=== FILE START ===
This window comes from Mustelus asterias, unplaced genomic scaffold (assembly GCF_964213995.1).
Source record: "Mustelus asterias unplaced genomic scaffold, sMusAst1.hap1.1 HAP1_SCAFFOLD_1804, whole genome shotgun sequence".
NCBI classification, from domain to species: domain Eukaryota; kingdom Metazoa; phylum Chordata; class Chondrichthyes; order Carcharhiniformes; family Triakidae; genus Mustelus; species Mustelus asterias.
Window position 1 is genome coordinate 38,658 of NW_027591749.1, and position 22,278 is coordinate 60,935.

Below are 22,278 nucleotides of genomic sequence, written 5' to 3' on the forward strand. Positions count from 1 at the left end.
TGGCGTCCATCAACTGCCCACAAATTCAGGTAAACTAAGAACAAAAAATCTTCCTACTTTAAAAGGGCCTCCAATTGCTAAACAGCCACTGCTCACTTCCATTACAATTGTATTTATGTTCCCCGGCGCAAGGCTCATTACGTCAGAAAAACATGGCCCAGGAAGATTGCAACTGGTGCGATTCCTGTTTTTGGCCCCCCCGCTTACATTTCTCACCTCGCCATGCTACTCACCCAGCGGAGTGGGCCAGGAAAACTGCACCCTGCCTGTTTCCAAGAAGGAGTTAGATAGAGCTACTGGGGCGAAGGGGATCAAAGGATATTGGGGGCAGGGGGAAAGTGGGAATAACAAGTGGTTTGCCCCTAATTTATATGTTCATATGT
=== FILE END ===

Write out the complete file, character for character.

This window comes from Mustelus asterias, unplaced genomic scaffold (assembly GCF_964213995.1).
Source record: "Mustelus asterias unplaced genomic scaffold, sMusAst1.hap1.1 HAP1_SCAFFOLD_1804, whole genome shotgun sequence".
NCBI classification, from domain to species: domain Eukaryota; kingdom Metazoa; phylum Chordata; class Chondrichthyes; order Carcharhiniformes; family Triakidae; genus Mustelus; species Mustelus asterias.
Window position 1 is genome coordinate 38,658 of NW_027591749.1, and position 22,278 is coordinate 60,935.

Below are 22,278 nucleotides of genomic sequence, written 5' to 3' on the forward strand. Positions count from 1 at the left end.
TGGCGTCCATCAACTGCCCACAAATTCAGGTAAACTAAGAACAAAAAATCTTCCTACTTTAAAAGGGCCTCCAATTGCTAAACAGCCACTGCTCACTTCCATTACAATTGTATTTATGTTCCCCGGCGCAAGGCTCATTACGTCAGAAAAACATGGCCCAGGAAGATTGCAACTGGTGCGATTCCTGTTTTTGGCCCCCCCGCTTACATTTCTCACCTCGCCATGCTACTCACCCAGCGGAGTGGGCCAGGAAAACTGCACCCTGCCTGTTTCCAAGAAGGAGTTAGATAGAGCTACTGGGGCGAAGGGGATCAAAGGATATTGGGGGCAGGGGGAAAGTGGGAATAACAAGTGGTTTGCCCCTAATTTATATGTTCATATGT